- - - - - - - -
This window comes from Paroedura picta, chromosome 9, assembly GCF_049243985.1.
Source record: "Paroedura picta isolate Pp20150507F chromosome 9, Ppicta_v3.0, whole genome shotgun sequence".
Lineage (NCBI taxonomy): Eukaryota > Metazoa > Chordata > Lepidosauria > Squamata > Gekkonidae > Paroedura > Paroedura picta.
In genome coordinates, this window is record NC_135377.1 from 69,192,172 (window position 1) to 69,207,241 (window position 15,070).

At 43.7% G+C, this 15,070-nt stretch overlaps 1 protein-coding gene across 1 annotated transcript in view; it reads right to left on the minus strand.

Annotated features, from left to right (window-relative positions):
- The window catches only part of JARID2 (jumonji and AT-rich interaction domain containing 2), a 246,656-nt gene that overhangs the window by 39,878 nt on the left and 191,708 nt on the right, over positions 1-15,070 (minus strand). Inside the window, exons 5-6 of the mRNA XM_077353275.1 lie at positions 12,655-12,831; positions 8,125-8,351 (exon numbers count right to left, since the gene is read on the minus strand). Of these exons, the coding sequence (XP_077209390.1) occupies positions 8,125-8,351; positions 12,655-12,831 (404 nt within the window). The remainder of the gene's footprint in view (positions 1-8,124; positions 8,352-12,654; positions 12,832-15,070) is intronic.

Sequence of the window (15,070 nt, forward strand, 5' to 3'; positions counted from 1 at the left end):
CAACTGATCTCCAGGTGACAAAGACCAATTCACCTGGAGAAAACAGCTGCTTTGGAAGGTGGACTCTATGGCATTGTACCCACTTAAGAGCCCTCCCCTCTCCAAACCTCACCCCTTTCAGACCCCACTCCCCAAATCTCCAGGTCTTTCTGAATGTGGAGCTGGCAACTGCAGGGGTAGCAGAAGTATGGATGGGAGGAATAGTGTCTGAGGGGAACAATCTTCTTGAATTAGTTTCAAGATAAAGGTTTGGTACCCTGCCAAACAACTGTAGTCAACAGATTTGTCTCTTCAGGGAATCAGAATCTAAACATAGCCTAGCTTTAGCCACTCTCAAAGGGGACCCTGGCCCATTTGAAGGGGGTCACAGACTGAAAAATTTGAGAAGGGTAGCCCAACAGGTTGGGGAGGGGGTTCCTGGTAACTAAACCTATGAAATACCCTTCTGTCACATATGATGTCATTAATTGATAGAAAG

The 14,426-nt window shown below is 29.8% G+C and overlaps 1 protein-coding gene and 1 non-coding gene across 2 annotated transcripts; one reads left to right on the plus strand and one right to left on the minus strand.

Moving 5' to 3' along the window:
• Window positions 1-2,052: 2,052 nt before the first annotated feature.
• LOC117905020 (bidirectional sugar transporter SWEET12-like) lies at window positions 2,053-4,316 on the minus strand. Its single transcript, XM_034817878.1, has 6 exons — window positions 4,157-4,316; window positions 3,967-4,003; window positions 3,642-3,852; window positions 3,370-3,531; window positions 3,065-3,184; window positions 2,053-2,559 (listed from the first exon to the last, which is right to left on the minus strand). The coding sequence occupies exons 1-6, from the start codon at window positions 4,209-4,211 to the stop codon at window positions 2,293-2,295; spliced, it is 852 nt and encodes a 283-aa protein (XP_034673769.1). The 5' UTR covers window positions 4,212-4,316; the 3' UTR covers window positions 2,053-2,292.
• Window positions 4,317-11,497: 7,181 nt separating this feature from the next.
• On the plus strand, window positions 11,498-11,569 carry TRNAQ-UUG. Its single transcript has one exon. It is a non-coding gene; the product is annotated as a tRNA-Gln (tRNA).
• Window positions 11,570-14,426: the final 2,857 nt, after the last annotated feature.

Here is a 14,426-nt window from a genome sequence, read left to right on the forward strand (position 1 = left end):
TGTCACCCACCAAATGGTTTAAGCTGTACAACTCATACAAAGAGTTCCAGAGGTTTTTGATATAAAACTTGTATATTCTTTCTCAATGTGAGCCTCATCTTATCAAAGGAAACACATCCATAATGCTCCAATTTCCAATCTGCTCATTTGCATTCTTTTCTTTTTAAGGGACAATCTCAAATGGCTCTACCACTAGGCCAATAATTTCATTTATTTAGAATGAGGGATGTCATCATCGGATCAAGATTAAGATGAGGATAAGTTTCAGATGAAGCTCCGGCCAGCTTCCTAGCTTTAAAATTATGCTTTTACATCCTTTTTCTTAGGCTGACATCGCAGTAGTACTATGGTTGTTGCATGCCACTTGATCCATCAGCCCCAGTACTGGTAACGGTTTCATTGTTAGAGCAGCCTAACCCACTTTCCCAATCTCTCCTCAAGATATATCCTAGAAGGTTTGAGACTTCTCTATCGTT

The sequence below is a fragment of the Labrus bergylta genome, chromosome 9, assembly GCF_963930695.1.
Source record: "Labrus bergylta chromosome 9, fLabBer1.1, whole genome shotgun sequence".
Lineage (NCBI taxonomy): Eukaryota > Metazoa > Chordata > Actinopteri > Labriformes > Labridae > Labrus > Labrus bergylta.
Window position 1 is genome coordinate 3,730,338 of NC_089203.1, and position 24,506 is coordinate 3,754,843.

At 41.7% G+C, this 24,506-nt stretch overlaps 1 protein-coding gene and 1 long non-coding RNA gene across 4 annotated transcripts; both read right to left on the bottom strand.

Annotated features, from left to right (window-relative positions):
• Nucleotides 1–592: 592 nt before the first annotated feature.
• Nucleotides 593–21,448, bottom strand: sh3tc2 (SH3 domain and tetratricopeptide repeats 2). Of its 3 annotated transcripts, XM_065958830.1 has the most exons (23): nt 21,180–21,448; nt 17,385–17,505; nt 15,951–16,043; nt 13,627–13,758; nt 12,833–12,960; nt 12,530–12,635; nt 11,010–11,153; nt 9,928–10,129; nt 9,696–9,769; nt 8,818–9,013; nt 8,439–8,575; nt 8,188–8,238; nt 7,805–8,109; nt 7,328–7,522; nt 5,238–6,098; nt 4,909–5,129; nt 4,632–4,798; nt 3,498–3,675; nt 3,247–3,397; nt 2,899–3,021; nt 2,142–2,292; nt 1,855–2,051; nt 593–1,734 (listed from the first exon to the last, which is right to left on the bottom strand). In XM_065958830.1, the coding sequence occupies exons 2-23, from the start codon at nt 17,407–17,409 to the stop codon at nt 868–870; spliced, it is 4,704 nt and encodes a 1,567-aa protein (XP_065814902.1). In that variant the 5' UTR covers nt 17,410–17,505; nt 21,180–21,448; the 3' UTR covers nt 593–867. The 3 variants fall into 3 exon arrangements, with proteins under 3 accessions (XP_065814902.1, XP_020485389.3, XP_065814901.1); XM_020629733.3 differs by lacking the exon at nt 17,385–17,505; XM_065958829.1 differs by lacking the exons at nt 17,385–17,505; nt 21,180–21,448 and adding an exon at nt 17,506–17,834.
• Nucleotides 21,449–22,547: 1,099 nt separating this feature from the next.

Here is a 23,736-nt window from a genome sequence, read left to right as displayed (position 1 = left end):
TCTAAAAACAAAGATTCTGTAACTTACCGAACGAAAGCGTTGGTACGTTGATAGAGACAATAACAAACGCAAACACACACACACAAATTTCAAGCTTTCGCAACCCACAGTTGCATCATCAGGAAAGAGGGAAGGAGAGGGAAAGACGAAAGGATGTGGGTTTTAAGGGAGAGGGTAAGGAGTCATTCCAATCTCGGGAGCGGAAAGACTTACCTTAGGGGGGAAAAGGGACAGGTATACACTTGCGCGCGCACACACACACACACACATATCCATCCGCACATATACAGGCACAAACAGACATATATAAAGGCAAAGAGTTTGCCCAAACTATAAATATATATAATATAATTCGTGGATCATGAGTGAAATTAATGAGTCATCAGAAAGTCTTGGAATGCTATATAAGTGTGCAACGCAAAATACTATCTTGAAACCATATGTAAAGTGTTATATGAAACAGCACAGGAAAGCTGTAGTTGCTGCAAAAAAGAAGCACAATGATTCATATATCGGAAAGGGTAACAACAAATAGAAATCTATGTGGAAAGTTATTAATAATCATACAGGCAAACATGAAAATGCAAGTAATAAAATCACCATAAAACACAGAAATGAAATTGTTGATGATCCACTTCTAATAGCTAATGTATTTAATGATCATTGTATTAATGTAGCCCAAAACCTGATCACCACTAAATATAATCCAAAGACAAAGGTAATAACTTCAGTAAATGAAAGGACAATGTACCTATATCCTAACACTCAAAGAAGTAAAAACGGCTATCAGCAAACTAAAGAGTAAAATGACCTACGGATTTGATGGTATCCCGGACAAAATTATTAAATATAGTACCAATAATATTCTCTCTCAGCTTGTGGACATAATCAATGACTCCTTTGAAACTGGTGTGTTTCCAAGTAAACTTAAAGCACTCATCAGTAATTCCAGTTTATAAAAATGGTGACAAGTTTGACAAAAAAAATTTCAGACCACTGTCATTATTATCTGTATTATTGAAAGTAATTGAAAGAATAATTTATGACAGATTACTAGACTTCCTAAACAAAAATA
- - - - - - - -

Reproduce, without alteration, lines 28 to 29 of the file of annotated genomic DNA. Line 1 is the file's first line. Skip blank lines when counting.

Here is a 23,736-nt window from a genome sequence, read left to right as displayed (position 1 = left end):
TCTAAAAACAAAGATTCTGTAACTTACCGAACGAAAGCGTTGGTACGTTGATAGAGACAATAACAAACGCAAACACACACACACAAATTTCAAGCTTTCGCAACCCACAGTTGCATCATCAGGAAAGAGGGAAGGAGAGGGAAAGACGAAAGGATGTGGGTTTTAAGGGAGAGGGTAAGGAGTCATTCCAATCTCGGGAGCGGAAAGACTTACCTTAGGGGGGAAAAGGGACAGGTATACACTTGCGCGCGCACACACACACACACACATATCCATCCGCACATATACAGGCACAAACAGACATATATAAAGGCAAAGAGTTTGCCCAAACTATAAATATATATAATATAATTCGTGGATCATGAGTGAAATTAATGAGTCATCAGAAAGTCTTGGAATGCTATATAAGTGTGCAACGCAAAATACTATCTTGAAACCATATGTAAAGTGTTATATGAAACAGCACAGGAAAGCTGTAGTTGCTGCAAAAAAGAAGCACAATGATTCATATATCGGAAAGGGTAACAACAAATAGAAATCTATGTGGAAAGTTATTAATAATCATACAGGCAAACATGAAAATGCAAGTAATAAAATCACCATAAAACACAGAAATGAAATTGTTGATGATCCACTTCTAATAGCTAATGTATTTAATGATCATTGTATTAATGTAGCCCAAAACCTGATCACCACTAAATATAATCCAAAGACAAAGGTAATAACTTCAGTAAATGAAAGGACAATGTACCTATATCCTAACACTCAAAGAAGTAAAAACGGCTATCAGCAAACTAAAGAGTAAAATGACCTACGGATTTGATGGTATCCCGGACAAAATTATTAAATATAGTACCAATAATATTCTCTCTCAGCTTGTGGACATAATCAATGACTCCTTTGAAACTGGTGTGTTTCCAAGTAAACTTAAAGCACTCATCAGTAATTCCAGTTTATAAAAATGGTGACAAGTTTGACAAAAAAAATTTCAGACCACTGTCATTATTATCTGTATTATTGAAAGTAATTGAAAGAATAATTTATGACAGATTACTAGACTTCCTAAACAAAAATA